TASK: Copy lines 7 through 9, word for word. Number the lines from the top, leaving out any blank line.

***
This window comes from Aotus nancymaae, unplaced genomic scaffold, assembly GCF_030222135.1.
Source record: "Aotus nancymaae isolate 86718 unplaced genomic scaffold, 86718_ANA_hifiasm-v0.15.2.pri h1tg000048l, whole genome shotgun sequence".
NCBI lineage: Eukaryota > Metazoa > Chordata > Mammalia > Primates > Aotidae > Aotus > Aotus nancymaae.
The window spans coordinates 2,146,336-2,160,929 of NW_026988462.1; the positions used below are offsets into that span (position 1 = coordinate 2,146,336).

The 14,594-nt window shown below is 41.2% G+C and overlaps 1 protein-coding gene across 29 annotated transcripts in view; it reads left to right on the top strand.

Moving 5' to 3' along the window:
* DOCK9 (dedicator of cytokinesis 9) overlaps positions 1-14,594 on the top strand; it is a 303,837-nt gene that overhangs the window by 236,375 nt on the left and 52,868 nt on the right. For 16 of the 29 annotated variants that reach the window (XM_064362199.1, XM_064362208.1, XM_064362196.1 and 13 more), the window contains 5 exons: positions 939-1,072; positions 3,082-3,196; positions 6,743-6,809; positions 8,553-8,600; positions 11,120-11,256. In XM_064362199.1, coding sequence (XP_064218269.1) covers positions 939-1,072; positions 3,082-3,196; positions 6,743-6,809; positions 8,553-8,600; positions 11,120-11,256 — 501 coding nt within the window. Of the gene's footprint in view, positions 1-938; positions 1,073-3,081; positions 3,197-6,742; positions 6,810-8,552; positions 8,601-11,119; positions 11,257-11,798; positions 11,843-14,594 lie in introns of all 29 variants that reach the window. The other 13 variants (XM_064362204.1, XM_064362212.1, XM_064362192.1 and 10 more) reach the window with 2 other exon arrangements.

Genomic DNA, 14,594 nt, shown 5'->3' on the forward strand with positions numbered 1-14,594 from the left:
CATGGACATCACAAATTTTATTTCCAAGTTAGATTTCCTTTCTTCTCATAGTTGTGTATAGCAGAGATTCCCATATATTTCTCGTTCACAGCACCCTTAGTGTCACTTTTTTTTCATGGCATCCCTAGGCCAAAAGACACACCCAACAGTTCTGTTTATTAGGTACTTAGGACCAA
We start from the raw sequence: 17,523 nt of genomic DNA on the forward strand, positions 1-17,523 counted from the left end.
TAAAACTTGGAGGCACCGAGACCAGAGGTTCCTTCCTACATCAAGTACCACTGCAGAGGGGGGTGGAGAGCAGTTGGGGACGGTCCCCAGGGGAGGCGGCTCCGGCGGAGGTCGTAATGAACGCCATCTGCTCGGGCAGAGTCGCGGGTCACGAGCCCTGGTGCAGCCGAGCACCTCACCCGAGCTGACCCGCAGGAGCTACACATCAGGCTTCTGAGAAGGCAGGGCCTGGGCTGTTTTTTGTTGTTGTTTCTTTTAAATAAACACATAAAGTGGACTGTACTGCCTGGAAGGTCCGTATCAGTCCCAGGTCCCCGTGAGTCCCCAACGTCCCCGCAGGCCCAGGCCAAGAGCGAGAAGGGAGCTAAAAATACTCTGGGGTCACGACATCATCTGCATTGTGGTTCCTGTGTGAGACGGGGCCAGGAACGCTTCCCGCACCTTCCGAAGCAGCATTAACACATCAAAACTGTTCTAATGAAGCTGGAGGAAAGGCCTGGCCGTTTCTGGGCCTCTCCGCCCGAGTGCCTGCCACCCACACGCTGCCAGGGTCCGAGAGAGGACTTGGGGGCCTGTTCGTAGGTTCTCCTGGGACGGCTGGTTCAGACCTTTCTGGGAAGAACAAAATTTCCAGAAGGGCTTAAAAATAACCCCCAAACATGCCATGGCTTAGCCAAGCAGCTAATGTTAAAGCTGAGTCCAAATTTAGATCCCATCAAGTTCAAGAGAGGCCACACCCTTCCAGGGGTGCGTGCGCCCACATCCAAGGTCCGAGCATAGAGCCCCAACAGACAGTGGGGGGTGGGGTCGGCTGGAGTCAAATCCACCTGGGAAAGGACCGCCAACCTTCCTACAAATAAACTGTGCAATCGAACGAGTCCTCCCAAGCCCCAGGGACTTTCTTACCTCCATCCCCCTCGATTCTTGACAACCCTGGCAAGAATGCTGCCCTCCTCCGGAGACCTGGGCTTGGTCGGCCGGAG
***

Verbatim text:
* DOCK9 (dedicator of cytokinesis 9) overlaps positions 1-14,594 on the top strand; it is a 303,837-nt gene that overhangs the window by 236,375 nt on the left and 52,868 nt on the right. For 16 of the 29 annotated variants that reach the window (XM_064362199.1, XM_064362208.1, XM_064362196.1 and 13 more), the window contains 5 exons: positions 939-1,072; positions 3,082-3,196; positions 6,743-6,809; positions 8,553-8,600; positions 11,120-11,256. In XM_064362199.1, coding sequence (XP_064218269.1) covers positions 939-1,072; positions 3,082-3,196; positions 6,743-6,809; positions 8,553-8,600; positions 11,120-11,256 — 501 coding nt within the window. Of the gene's footprint in view, positions 1-938; positions 1,073-3,081; positions 3,197-6,742; positions 6,810-8,552; positions 8,601-11,119; positions 11,257-11,798; positions 11,843-14,594 lie in introns of all 29 variants that reach the window. The other 13 variants (XM_064362204.1, XM_064362212.1, XM_064362192.1 and 10 more) reach the window with 2 other exon arrangements.

Genomic DNA, 14,594 nt, shown 5'->3' on the forward strand with positions numbered 1-14,594 from the left:
CATGGACATCACAAATTTTATTTCCAAGTTAGATTTCCTTTCTTCTCATAGTTGTGTATAGCAGAGATTCCCATATATTTCTCGTTCACAGCACCCTTAGTGTCACTTTTTTTTCATGGCATCCCTAGGCCAAAAGACACACCCAACAGTTCTGTTTATTAGGTACTTAGGACCAA